Then there’s this sad thought: Could it be that the idea of deep love has become so alien that many writers do not remember any other love but lust?

    • Kevin, you have no idea how hard it was for me not to bring religion into this post, because that’s my training. And yes, this is a terrific example of the subtle use of language English can’t cope with, this passage in the Greek was very different than a simple repetition.

      I think many writers distrust the idea of a deep sacrificial love. The idea of dying for someone else is alien to them, or it’s portrayed in a very offhand manner. Writing deep emotion means the author has to feel deeply, first.

      • I think that is the nub. How many of us 1) feel that deeply, 2) are willing to pull that out of our inner selves and 3) risk putting it on the page? Especially in a world that all-too-often resembles the worst of high school, with the snickers and finger pointing “hee hee, you said love! Hee hee, weeeeee know what you really mean!”

        To which we as authors (and grown-ups) ought to be saying, “No, no, you don’t. Read and learn.”

        I’d not thought about until I was starting to do initial revisions prior to pulling the books together, but the two Cat books that follow the April release are very much about love of several different kinds.

        • One of my favorite moments of the film Aladdin is when he tells the genie about Jasmine. He’s going on and on about her, and then it cuts to the genie, who has a knowing smile, and says “Is she pretty?” Aladdin thinks he’s in love while the genie thinks he’s head over heels in lust.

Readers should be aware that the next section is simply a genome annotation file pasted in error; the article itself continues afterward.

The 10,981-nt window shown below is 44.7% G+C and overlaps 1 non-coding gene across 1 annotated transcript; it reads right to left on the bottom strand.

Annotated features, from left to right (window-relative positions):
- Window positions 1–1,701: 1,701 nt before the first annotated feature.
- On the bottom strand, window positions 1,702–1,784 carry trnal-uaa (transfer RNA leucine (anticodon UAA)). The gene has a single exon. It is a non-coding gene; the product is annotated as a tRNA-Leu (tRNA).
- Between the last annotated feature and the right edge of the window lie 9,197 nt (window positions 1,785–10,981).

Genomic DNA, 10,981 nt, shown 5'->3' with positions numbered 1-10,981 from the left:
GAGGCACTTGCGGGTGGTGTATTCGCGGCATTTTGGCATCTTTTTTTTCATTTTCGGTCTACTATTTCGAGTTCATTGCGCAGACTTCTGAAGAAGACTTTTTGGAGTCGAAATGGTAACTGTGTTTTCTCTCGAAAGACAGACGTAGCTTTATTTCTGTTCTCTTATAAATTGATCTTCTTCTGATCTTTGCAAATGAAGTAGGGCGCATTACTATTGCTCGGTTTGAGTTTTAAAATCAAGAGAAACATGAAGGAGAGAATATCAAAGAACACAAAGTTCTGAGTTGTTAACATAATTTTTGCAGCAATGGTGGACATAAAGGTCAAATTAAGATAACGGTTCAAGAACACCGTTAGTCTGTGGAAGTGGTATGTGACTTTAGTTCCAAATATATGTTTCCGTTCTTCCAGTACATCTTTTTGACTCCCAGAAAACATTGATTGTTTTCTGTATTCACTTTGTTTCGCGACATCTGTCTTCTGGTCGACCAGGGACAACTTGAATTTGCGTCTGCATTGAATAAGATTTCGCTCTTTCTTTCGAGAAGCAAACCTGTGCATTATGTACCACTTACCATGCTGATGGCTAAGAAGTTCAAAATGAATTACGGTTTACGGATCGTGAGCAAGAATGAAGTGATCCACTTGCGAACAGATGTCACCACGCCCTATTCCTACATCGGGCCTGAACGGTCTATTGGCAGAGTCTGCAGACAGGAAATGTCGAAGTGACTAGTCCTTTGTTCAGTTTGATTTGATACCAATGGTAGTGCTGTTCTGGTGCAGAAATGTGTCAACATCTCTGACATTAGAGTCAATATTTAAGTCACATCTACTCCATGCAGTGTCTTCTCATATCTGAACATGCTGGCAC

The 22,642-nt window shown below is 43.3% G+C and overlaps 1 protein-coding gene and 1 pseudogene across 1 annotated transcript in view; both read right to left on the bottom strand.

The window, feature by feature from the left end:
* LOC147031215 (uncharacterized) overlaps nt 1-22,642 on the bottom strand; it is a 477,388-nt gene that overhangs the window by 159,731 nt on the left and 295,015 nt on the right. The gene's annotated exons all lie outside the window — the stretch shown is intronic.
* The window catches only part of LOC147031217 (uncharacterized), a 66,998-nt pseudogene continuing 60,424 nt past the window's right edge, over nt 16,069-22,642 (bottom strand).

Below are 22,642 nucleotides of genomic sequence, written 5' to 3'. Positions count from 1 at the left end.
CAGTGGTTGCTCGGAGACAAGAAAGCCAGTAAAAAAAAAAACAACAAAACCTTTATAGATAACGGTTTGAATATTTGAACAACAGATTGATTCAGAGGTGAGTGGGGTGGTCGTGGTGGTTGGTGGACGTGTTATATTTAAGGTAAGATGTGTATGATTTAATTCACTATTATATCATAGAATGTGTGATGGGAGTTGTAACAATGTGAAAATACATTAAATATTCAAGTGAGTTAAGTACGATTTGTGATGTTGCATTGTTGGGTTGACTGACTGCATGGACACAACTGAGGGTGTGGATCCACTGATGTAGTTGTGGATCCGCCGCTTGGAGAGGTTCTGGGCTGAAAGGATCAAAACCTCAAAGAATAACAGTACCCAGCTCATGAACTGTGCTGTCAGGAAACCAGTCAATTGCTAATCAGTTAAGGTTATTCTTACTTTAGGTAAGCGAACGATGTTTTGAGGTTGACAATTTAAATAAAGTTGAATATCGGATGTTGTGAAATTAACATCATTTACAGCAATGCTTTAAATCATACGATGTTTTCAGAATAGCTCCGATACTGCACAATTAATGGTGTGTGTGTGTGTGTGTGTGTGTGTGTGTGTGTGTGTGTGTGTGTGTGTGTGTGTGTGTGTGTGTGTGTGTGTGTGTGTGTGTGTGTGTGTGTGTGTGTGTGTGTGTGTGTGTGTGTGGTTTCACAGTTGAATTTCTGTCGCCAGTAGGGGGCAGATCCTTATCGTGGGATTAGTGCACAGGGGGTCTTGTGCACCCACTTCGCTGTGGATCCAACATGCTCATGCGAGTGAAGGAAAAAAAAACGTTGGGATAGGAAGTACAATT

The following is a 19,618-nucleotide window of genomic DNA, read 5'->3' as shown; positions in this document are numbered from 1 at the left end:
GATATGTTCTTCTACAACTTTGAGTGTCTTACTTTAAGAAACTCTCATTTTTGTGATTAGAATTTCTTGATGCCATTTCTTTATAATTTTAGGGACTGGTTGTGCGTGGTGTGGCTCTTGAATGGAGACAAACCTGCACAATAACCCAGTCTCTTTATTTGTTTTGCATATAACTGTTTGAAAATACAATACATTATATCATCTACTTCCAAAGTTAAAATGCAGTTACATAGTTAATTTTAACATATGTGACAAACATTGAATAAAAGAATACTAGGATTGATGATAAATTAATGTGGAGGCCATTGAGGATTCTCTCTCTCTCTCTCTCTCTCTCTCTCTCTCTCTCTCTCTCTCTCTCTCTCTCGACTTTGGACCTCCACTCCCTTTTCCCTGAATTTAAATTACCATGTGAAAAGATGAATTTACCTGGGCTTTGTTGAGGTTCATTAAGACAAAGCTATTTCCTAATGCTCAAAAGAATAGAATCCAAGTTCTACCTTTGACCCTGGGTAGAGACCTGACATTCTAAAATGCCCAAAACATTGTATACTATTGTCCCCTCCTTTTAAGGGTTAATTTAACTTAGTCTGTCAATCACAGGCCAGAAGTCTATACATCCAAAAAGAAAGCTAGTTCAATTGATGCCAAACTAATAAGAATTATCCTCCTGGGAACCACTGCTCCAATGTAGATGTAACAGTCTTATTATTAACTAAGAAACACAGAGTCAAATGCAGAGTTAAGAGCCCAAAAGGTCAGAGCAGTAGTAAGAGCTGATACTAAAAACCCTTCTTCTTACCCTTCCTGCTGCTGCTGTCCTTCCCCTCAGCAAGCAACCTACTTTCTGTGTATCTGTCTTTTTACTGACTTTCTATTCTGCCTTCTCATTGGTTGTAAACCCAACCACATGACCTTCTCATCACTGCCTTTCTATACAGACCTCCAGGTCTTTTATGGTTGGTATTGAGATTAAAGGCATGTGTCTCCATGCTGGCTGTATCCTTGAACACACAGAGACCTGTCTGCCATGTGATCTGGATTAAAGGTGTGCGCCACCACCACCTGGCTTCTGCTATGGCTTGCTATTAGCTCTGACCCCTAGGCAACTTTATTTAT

• I recommend (and I suspect you’ve long since read) C. S. Lewis’s *The Four Loves.* He tries very hard to highlight the shades of meaning buried within the single English word “love,” and does very well.

      • Philos is what motivates men to get up out of their foxholes and charge the machine guns. Well, that and the overwhelming desire to have your fellows not look down on you as a coward. But Philos is what makes you run out under fire to help an injured buddy. No love so great …

    • nerdgal

      Lust seems to have been redefined to mean sexual passion. However, its older meaning is more the opposite of love, i.e.
      Love desires the best for a person.
      Lust sees a person as an object to be desired / used for pleasure.

  9. If you want a prime example of the loss of friendship as a concept, try all the LOTR fans who are convinced that Frodo and Sam, Merry and Pippin, and Legolas and Gimli were all, at one point or another, boot-knocking.
    For a more recent example, see the reaction to Finn and Poe during the The Force Awakens

  10. Something that annoys me – and when I stop to think it through, disturbs me – is the treatment of love in series. I’ve been reading mysteries recently, three different series, and they all share a common thing: the hero’s love interest doesn’t last long. In one series, the hero is happily married in the beginning, his wife dies of cancer, he takes a lover who is killed, he is sexually attracted to his grad student, he takes a lover who turns out to be the killer (but wrongfully persecuted, natch)… In another series the hard-bitten old cop has run through three wives, before the series even starts, and then in the series has no less than three relationships in five books… in another series the hero is less promiscuous but no less ambivalent to his on-again-off-again lover… While I can understand the need to introduce conflict into each book, I can’t help but think about James Bond, who had a girl in every port, and how that can’t be healthy. While I know there are series out there which have long-running happily married characters, I can’t help but wonder if the frequent break-ups and easy sex in series is a cop-out for the author who feels they need some personal angst to go along with the overarching plot of the books.